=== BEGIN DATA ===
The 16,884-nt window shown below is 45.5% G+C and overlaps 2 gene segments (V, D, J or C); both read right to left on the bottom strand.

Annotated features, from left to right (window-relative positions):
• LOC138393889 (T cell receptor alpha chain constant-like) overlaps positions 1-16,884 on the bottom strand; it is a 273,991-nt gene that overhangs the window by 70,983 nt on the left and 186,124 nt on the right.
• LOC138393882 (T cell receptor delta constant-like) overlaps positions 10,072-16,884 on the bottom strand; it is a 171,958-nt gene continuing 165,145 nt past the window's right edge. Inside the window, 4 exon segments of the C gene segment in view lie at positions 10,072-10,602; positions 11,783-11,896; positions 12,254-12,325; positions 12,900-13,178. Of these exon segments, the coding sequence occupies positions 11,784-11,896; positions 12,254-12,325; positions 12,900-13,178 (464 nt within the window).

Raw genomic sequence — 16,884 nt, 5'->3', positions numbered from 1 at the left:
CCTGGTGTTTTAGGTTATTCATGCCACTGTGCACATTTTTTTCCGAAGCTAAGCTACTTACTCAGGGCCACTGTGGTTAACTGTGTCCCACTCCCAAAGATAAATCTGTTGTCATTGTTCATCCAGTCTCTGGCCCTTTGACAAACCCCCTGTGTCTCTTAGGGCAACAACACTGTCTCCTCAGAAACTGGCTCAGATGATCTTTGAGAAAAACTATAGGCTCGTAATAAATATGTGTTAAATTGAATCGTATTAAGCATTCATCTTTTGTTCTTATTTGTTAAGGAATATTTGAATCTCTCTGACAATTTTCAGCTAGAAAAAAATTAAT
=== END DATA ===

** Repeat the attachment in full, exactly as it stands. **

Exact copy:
The 16,884-nt window shown below is 45.5% G+C and overlaps 2 gene segments (V, D, J or C); both read right to left on the bottom strand.

Annotated features, from left to right (window-relative positions):
• LOC138393889 (T cell receptor alpha chain constant-like) overlaps positions 1-16,884 on the bottom strand; it is a 273,991-nt gene that overhangs the window by 70,983 nt on the left and 186,124 nt on the right.
• LOC138393882 (T cell receptor delta constant-like) overlaps positions 10,072-16,884 on the bottom strand; it is a 171,958-nt gene continuing 165,145 nt past the window's right edge. Inside the window, 4 exon segments of the C gene segment in view lie at positions 10,072-10,602; positions 11,783-11,896; positions 12,254-12,325; positions 12,900-13,178. Of these exon segments, the coding sequence occupies positions 11,784-11,896; positions 12,254-12,325; positions 12,900-13,178 (464 nt within the window).

Raw genomic sequence — 16,884 nt, 5'->3', positions numbered from 1 at the left:
CCTGGTGTTTTAGGTTATTCATGCCACTGTGCACATTTTTTTCCGAAGCTAAGCTACTTACTCAGGGCCACTGTGGTTAACTGTGTCCCACTCCCAAAGATAAATCTGTTGTCATTGTTCATCCAGTCTCTGGCCCTTTGACAAACCCCCTGTGTCTCTTAGGGCAACAACACTGTCTCCTCAGAAACTGGCTCAGATGATCTTTGAGAAAAACTATAGGCTCGTAATAAATATGTGTTAAATTGAATCGTATTAAGCATTCATCTTTTGTTCTTATTTGTTAAGGAATATTTGAATCTCTCTGACAATTTTCAGCTAGAAAAAAATTAAT